Cancer pain

Published on July 29, 2021   34 min

A selection of talks on Neuroscience

Please wait while the transcript is being prepared...
My name is Judith Paice, I'm the Director of the Cancer Pain Program in the Division of Hematology-Oncology at Northwestern University, in the Feinberg School of Medicine, located in Chicago. Today's topic is cancer pain.
We're going to talk about some trends in cancer pain, that have resulted because of some fantastic advancements that we've been seeing in oncology treatment. We're going to recognize the problems faced by a cancer survivors who, more and more often, are experiencing persistent pain. We're going to discuss evolving challenges as we manage pain associated with malignancies.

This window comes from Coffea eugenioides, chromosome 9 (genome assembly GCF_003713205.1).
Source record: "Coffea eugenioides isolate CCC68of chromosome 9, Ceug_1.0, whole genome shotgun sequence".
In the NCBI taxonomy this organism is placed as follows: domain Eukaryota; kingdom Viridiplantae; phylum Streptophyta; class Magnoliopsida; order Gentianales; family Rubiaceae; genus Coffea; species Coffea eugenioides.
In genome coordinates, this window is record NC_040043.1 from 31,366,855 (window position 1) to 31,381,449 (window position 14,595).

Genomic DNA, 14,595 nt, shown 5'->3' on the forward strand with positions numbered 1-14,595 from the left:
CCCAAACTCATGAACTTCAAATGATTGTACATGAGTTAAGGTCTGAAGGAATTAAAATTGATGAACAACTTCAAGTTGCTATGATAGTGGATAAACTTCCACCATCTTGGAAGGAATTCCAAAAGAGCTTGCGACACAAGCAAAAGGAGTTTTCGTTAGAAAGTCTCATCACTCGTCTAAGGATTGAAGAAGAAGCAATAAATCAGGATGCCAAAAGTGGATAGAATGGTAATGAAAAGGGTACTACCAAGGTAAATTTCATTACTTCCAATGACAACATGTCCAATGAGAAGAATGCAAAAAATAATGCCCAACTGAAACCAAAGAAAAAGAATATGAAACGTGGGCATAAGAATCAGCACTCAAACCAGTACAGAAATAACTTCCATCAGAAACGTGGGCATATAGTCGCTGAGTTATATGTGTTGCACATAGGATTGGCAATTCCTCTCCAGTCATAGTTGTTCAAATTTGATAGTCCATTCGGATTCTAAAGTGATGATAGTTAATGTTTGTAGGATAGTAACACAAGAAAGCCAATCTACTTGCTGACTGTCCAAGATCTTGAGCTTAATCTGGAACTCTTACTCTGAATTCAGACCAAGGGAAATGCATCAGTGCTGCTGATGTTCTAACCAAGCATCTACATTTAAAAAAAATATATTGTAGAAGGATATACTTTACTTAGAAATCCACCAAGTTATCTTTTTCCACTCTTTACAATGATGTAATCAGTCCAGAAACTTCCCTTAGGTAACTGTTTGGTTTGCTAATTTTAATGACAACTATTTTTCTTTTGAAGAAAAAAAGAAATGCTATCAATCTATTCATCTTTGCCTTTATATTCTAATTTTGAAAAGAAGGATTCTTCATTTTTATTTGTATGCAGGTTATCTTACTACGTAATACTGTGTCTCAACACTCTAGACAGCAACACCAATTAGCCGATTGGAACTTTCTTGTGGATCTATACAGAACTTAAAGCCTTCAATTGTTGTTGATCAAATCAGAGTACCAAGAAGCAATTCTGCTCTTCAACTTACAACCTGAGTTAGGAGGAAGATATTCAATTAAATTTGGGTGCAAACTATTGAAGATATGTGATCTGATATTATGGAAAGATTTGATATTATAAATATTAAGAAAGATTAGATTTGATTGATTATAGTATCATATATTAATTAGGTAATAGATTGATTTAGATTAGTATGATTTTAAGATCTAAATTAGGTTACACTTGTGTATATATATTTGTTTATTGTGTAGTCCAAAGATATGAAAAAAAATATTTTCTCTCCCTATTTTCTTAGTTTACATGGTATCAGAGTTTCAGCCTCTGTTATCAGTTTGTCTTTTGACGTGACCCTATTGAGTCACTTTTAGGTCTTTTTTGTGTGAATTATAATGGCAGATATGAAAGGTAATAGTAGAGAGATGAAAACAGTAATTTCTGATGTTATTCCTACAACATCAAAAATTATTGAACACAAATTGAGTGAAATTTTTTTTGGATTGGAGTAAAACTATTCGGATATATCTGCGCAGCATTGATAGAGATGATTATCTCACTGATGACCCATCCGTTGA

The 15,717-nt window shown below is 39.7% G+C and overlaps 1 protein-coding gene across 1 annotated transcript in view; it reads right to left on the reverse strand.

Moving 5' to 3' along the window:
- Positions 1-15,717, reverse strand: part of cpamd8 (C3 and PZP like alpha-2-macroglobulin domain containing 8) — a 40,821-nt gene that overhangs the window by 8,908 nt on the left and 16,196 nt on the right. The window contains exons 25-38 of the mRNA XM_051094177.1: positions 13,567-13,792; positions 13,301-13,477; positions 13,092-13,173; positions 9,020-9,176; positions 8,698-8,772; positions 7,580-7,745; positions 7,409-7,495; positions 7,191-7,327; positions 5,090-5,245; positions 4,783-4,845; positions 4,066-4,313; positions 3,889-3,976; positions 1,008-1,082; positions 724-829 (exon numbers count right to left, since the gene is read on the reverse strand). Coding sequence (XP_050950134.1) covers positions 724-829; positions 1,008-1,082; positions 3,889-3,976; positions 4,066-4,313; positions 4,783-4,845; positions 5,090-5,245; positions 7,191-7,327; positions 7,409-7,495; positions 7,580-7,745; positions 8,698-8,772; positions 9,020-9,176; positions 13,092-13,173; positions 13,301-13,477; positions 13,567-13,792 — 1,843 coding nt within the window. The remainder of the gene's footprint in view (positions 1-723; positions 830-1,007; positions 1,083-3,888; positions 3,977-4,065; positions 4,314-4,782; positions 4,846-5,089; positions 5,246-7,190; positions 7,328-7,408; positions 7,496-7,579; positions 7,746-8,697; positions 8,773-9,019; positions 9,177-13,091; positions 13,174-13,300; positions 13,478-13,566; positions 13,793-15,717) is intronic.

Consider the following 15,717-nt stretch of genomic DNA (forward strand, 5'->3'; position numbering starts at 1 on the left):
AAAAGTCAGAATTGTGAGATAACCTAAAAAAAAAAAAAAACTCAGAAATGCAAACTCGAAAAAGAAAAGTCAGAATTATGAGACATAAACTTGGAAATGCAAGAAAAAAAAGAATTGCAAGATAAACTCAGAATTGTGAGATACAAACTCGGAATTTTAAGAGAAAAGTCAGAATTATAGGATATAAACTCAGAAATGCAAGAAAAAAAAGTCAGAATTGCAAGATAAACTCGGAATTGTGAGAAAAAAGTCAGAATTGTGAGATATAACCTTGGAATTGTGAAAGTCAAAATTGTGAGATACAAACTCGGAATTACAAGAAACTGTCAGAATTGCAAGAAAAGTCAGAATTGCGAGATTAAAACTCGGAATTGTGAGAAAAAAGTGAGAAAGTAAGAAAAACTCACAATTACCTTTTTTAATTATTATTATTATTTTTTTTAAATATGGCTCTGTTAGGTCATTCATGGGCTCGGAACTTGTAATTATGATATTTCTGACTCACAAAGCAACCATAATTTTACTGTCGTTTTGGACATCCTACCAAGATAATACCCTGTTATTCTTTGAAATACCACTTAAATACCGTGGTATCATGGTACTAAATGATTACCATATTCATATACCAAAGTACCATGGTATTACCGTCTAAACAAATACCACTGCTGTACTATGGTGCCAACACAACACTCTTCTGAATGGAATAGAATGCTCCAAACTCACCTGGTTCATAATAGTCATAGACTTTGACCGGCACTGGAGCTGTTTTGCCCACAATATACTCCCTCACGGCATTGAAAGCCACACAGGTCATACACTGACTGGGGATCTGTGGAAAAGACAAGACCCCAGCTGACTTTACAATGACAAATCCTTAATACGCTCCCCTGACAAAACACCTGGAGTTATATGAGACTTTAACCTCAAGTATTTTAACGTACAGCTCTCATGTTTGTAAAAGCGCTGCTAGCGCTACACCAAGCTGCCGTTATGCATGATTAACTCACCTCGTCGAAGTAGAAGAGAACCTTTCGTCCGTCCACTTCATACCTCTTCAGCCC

A brief history: starting in the early 1900s (not really that terribly long ago), we had very few treatment options for people with cancer, primarily surgery or some very rudimentary radiotherapy. In the early 1940s, actually as a result of soldiers handling mustard gas, some interesting observations were made in the reduction of the lymphatic tissues seen in these soldiers, and clever scientists put that together to identify that nitrogen mustard may be an effective treatment for lymphomas. This was indeed responsible for reducing the size of these lymphoma tumors, however, the results were not sustained. But that began the early phase of chemotherapy, and we saw an advance in the 50s with the introduction of 5-fluorouracil, methotrexate, and the beginning of hormonal therapy for breast and prostate cancers. In the 60s, people began to dream about the potential for cure, and we achieved that through cure of some of the liquid tumors, like leukemias and Hodgkin's disease. In the 70s we saw the cure of the first solid tumors, and this was the testicular cancers. Some really amazing advancements in a relatively short period of time. Then we really hit the accelerator, and saw the first introduction of monoclonal antibodies that were approved, agents such as rituximab, trastuzumab, and our first tyrosine kinase inhibitors were approved. In the 2000s, now we are seeing immune system modulators, checkpoint inhibitors, and more recently, therapies called CAR T, where we are modifying the patient's own immune system. Those advancements have led to amazing survival rates.